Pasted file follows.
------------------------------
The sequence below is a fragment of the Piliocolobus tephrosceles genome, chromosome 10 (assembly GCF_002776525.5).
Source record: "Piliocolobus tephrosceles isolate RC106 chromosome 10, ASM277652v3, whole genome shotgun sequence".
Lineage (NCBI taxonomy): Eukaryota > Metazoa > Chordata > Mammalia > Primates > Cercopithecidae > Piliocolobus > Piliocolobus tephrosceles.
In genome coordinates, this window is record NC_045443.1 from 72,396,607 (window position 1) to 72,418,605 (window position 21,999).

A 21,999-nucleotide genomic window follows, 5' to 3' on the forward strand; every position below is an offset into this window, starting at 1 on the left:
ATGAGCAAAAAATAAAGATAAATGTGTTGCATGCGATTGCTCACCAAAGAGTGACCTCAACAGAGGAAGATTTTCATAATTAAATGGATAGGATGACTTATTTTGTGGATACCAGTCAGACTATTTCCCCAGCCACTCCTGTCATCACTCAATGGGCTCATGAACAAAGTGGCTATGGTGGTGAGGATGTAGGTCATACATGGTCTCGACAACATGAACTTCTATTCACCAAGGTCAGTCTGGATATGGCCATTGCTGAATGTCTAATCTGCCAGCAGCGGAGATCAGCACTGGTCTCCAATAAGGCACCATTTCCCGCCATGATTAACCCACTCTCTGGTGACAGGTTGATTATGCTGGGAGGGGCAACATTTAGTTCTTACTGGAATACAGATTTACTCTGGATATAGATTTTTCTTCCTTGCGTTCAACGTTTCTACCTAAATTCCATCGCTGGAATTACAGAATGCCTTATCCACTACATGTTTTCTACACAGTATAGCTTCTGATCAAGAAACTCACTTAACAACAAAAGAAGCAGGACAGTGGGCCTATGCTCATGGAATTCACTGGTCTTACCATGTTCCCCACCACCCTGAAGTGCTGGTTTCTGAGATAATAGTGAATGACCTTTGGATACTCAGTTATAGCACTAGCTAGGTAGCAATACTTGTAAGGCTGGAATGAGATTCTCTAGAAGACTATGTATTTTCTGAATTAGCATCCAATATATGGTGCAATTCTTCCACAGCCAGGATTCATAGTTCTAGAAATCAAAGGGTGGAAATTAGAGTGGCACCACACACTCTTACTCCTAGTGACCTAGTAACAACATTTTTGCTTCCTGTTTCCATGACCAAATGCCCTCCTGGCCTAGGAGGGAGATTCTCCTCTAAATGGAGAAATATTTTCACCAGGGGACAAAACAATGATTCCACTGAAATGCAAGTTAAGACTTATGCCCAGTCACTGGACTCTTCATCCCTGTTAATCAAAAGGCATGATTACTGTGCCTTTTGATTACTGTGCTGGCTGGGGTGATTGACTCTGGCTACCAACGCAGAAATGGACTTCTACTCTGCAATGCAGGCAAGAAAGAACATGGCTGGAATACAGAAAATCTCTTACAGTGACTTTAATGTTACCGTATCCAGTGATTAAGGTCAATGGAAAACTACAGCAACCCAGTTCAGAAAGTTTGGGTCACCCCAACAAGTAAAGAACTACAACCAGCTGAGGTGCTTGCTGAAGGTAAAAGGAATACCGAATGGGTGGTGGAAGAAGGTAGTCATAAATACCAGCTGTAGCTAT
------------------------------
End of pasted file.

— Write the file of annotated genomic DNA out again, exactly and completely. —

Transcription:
The sequence below is a fragment of the Piliocolobus tephrosceles genome, chromosome 10 (assembly GCF_002776525.5).
Source record: "Piliocolobus tephrosceles isolate RC106 chromosome 10, ASM277652v3, whole genome shotgun sequence".
Lineage (NCBI taxonomy): Eukaryota > Metazoa > Chordata > Mammalia > Primates > Cercopithecidae > Piliocolobus > Piliocolobus tephrosceles.
In genome coordinates, this window is record NC_045443.1 from 72,396,607 (window position 1) to 72,418,605 (window position 21,999).

A 21,999-nucleotide genomic window follows, 5' to 3' on the forward strand; every position below is an offset into this window, starting at 1 on the left:
ATGAGCAAAAAATAAAGATAAATGTGTTGCATGCGATTGCTCACCAAAGAGTGACCTCAACAGAGGAAGATTTTCATAATTAAATGGATAGGATGACTTATTTTGTGGATACCAGTCAGACTATTTCCCCAGCCACTCCTGTCATCACTCAATGGGCTCATGAACAAAGTGGCTATGGTGGTGAGGATGTAGGTCATACATGGTCTCGACAACATGAACTTCTATTCACCAAGGTCAGTCTGGATATGGCCATTGCTGAATGTCTAATCTGCCAGCAGCGGAGATCAGCACTGGTCTCCAATAAGGCACCATTTCCCGCCATGATTAACCCACTCTCTGGTGACAGGTTGATTATGCTGGGAGGGGCAACATTTAGTTCTTACTGGAATACAGATTTACTCTGGATATAGATTTTTCTTCCTTGCGTTCAACGTTTCTACCTAAATTCCATCGCTGGAATTACAGAATGCCTTATCCACTACATGTTTTCTACACAGTATAGCTTCTGATCAAGAAACTCACTTAACAACAAAAGAAGCAGGACAGTGGGCCTATGCTCATGGAATTCACTGGTCTTACCATGTTCCCCACCACCCTGAAGTGCTGGTTTCTGAGATAATAGTGAATGACCTTTGGATACTCAGTTATAGCACTAGCTAGGTAGCAATACTTGTAAGGCTGGAATGAGATTCTCTAGAAGACTATGTATTTTCTGAATTAGCATCCAATATATGGTGCAATTCTTCCACAGCCAGGATTCATAGTTCTAGAAATCAAAGGGTGGAAATTAGAGTGGCACCACACACTCTTACTCCTAGTGACCTAGTAACAACATTTTTGCTTCCTGTTTCCATGACCAAATGCCCTCCTGGCCTAGGAGGGAGATTCTCCTCTAAATGGAGAAATATTTTCACCAGGGGACAAAACAATGATTCCACTGAAATGCAAGTTAAGACTTATGCCCAGTCACTGGACTCTTCATCCCTGTTAATCAAAAGGCATGATTACTGTGCCTTTTGATTACTGTGCTGGCTGGGGTGATTGACTCTGGCTACCAACGCAGAAATGGACTTCTACTCTGCAATGCAGGCAAGAAAGAACATGGCTGGAATACAGAAAATCTCTTACAGTGACTTTAATGTTACCGTATCCAGTGATTAAGGTCAATGGAAAACTACAGCAACCCAGTTCAGAAAGTTTGGGTCACCCCAACAAGTAAAGAACTACAACCAGCTGAGGTGCTTGCTGAAGGTAAAAGGAATACCGAATGGGTGGTGGAAGAAGGTAGTCATAAATACCAGCTGTAGCTAT